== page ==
Florida Medicare Fraud Lawyer
What is Medicare Fraud?
Medicare fraud is a broad term that covers any action that results in the defrauding of the Medicare public health insurance program. As one of the largest insurance programs in the US, it makes billions of dollars in disbursements every year to providers that include doctors, hospitals, pharmacies, hospices, and drug manufacturers.
The amount of money and transactions involved can make fraud tempting and difficult to detect. However, the government has many tools for detecting and reclaiming money lost to fraud—even years after the fraud was committed.
One of the ways the fraud is detected is through the use of the False Claims Act and the incentives that law offers to whistleblowers who are directly employed by the providers who receive Medicare funds.
How is the False Claims Act Used to Pursue Medicare Fraud?
The False Claims Act (FCA) is the federal law that makes it a criminal act to submit false claims to federal programs, such as Medicare. In addition to establishing stiff penalties for each instance of doctored reports, falsified records or other forms of fraud, the FCA provides financial rewards to whistleblowers through an included qui tam provision.
How Medicare Fraud Whistleblowers are Rewarded through qui tam
When a law has a qui tam provision, private citizens with knowledge of a violation are allowed to file a lawsuit on behalf of the government. If the case is successful, the whistleblower is allowed to claim a percentage of the funds that are recovered for the government.
Providers can defraud Medicare of hundreds of millions of dollars, even billions, before the fraud is detected. In the past, whistleblowers have been awarded amounts reaching nearly $100 million dollars. This amount may go to a single whistleblower or be divided up between several of them.
The Most Common Types of Medicare Fraud
Billing for Care not Provided
Fraudulent billing is one of the most common types of Medicare fraud, and it can involve several different practices, including falsifying invoices to charge the program for pharmaceuticals, treatments, and services that were never provided.
This type of fraud can happen more frequently in hospices and elder care facilities where the patients are unlikely to be able to reliably testify whether or not the services were provided.
Upcoding is a less common form of Medicare fraud that involves billing or performing services that are not medically necessary. It may involve the reporting of illnesses or symptoms that are not present in the patient. In most cases, the services are not performed, but when they are, they can be dangerous to the health of the patient.
Prescribing Unnecessary Medications
Prescribing unnecessary medications is another common form of Medicare fraud. Medicare will reimburse fully for many types of prescriptions, and this has led to some providers to attempt to provide as many prescriptions as possible per patient or place quotas on their doctors to prescribe.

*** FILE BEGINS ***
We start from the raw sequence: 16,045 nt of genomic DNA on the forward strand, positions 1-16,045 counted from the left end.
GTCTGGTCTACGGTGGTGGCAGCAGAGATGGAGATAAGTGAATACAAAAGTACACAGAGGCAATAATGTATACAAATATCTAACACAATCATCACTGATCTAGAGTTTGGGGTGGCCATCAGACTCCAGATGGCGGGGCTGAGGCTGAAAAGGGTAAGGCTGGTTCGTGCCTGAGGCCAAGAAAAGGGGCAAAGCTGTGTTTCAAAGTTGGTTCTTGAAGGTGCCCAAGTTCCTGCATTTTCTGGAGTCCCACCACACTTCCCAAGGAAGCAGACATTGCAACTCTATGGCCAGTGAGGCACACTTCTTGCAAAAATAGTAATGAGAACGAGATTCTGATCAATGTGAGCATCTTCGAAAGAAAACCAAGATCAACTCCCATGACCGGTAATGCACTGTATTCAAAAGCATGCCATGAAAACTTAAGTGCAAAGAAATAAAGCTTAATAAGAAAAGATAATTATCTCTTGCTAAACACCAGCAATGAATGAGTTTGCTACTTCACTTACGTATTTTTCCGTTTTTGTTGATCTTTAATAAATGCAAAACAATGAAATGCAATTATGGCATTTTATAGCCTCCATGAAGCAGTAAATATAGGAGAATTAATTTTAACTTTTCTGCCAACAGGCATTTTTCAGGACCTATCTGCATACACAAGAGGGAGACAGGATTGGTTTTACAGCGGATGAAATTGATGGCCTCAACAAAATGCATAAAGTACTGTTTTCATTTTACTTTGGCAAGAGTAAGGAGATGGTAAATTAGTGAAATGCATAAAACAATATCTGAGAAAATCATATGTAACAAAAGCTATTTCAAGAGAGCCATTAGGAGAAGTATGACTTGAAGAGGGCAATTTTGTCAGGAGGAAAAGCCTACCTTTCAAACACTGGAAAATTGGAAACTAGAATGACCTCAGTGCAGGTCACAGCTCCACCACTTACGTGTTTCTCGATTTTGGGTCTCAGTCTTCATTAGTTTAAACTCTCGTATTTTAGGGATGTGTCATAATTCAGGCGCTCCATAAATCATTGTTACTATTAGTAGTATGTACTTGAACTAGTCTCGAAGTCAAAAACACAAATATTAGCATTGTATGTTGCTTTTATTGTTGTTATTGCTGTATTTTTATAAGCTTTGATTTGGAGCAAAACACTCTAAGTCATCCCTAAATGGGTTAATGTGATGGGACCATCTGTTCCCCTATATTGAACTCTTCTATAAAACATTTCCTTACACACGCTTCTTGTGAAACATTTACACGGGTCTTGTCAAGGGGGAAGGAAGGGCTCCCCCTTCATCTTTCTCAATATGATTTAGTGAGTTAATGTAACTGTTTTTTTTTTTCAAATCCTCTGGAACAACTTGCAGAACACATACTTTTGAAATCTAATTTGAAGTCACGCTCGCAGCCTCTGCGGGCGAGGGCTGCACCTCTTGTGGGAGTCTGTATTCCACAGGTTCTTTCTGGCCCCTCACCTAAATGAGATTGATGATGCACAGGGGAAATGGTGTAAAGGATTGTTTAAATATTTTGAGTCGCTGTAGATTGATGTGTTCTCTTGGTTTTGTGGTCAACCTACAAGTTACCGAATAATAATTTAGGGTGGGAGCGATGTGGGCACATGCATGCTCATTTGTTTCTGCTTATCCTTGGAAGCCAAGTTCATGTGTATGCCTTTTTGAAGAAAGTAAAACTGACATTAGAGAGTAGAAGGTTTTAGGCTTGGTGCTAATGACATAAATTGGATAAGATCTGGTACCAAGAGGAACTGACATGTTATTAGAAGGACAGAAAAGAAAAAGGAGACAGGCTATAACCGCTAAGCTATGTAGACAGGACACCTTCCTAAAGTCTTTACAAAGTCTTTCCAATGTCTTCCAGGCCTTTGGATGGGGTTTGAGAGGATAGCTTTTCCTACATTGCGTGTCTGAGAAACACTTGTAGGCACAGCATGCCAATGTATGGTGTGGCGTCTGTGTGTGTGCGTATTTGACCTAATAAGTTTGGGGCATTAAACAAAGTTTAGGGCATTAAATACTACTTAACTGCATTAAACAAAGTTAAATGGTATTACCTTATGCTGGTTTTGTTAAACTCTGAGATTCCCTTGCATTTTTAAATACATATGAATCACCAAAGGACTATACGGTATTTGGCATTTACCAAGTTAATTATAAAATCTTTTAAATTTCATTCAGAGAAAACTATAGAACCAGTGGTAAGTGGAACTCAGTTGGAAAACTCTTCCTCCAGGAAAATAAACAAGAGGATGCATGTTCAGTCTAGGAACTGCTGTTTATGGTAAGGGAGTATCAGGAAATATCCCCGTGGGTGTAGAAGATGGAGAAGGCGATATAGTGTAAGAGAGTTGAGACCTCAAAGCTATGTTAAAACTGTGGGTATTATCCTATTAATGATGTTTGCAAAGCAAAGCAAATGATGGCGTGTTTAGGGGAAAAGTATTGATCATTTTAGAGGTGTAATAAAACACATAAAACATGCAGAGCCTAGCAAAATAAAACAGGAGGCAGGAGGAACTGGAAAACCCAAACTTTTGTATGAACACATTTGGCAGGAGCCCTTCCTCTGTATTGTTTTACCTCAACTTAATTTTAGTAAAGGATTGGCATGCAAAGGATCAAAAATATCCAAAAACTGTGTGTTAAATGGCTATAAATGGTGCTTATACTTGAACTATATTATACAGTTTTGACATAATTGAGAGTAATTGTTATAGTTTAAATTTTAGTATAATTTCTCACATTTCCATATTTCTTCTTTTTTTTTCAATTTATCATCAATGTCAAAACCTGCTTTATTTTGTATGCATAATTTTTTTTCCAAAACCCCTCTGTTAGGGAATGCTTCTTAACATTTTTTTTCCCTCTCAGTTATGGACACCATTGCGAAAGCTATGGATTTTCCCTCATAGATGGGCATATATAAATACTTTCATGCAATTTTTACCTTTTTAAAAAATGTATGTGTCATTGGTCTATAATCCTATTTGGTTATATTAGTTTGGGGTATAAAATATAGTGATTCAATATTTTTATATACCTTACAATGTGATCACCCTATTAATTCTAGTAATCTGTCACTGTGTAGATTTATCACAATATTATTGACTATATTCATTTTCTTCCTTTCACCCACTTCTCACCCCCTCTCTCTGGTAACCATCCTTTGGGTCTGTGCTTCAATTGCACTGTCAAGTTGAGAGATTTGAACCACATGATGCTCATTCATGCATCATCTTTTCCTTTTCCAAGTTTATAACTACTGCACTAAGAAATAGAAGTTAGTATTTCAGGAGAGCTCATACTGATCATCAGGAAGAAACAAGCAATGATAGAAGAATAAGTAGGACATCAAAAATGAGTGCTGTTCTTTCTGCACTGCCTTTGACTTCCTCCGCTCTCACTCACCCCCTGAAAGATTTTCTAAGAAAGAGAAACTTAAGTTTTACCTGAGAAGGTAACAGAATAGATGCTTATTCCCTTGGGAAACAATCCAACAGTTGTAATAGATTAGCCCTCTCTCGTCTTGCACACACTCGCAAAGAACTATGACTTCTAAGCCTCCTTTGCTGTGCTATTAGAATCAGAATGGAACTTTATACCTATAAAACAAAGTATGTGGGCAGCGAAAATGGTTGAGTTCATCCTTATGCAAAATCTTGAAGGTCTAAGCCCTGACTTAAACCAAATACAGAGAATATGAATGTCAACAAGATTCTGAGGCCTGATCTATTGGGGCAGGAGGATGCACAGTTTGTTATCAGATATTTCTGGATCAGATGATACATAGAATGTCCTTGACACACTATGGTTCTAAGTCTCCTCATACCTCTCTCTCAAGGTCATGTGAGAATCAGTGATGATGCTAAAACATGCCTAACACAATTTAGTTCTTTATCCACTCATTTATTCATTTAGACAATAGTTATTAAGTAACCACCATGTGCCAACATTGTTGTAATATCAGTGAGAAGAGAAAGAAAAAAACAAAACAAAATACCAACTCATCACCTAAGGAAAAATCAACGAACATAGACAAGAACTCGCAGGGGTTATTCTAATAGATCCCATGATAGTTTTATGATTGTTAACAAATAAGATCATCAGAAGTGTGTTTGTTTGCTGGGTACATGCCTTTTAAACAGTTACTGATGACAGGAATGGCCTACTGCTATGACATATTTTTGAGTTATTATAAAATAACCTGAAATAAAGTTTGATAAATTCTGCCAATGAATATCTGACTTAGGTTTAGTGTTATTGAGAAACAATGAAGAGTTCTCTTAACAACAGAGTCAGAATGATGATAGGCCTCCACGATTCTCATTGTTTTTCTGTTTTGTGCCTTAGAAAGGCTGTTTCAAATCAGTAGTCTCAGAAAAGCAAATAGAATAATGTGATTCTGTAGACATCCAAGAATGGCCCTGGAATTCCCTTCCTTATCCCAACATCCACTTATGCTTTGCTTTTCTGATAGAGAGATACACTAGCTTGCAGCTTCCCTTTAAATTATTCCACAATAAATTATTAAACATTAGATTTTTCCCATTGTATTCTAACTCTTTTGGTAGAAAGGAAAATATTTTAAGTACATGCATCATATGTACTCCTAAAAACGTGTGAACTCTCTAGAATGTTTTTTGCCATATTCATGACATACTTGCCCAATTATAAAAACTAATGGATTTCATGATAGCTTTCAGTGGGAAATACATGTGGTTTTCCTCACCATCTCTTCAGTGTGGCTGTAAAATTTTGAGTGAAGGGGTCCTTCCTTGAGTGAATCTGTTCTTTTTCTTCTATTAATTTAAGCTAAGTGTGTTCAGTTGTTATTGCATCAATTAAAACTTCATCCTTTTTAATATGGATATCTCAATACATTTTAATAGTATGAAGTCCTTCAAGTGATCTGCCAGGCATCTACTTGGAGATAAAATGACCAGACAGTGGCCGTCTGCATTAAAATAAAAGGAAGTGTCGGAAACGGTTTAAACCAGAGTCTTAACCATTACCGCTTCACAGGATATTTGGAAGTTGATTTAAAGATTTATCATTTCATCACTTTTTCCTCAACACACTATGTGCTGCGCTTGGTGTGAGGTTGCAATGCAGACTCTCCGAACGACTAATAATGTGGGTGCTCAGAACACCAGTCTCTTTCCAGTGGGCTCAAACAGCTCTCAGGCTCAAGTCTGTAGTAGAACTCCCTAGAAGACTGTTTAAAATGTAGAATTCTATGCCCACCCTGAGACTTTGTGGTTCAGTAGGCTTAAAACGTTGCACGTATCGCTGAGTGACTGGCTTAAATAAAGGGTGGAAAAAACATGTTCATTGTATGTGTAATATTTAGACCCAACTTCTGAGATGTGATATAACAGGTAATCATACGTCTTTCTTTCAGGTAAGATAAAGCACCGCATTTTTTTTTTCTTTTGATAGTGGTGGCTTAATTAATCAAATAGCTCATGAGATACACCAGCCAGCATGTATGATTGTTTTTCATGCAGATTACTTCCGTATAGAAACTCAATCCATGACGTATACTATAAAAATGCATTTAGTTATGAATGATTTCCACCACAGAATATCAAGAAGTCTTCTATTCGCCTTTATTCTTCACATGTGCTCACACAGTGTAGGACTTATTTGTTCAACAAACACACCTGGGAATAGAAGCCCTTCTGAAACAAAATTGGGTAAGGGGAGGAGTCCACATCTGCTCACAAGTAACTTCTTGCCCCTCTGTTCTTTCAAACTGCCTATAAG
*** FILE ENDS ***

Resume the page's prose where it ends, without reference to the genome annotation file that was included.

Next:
It is considered one of the more dangerous fraudulent practices because the drugs must be moved out of the hospitals or pharmacy’s supply in order for the person committing fraud to cover their tracks. Sometimes, the drugs are destroyed, but in other cases, the prescriptions are taken and sold on the black market.
Providing or Accepting Kickbacks for Referrals
Kickbacks are considered a form of fraud against Medicare because they influence what decisions are made by care providers. The decisions doctors make when influenced can increase Medicare’s costs and lead to extra prescriptions and services when none are necessary.
Examples of Medicare Fraud Cases
‘Billing for services not rendered’ fraud claims were brought against the owners of what was then known as Dolson Avenue Medical—A chiropractic center. The charges were resolved in 2019 after several practice leaders were charged with fraud and conspiracy-related charges for billing for services not provided, double billing and other types of fraud.
Upcoding fraud and fraudulent service fraud claims were brought against Gateway Health Systems in Chicago in 2017. The government charges that the company falsely certified patients who were not homebound as needing in-home health services.
Kickback fraud claims were brought against Florida health executive Philip Esformes, and resolved in 2019. He managed dozens of Miami-Dade nursing facilities and was accused of paying bribes to convince doctors to refer patients to his nursing home network. It was one of the largest cases of Medicare fraud involving more than $1Billion.
How to Begin a Medicare Fraud Whistleblower Lawsuit
If you are aware of fraud against the Medicare health program, you may be able to claim a percentage of any funds that are recovered through a lawsuit. Fraudulent billing, upcoding, and kickbacks can be proven through records and established patterns of behavior. That may make Medicare fraud easier to turn into a case than other kinds of FCA-related fraud.
However, this does not change the fact that these cases are very complex. You need the assistance of a Florida Medicare fraud lawyer who can help you understand what it will take to bring the case and to win.
As a first step, you should schedule a consultation regarding your Medicare fraud claims. Time is of the essence. If someone files before you use the same information, you will lose your standing to sue. Certain types of fraud can also pass the statute of limitations within 6-10 years.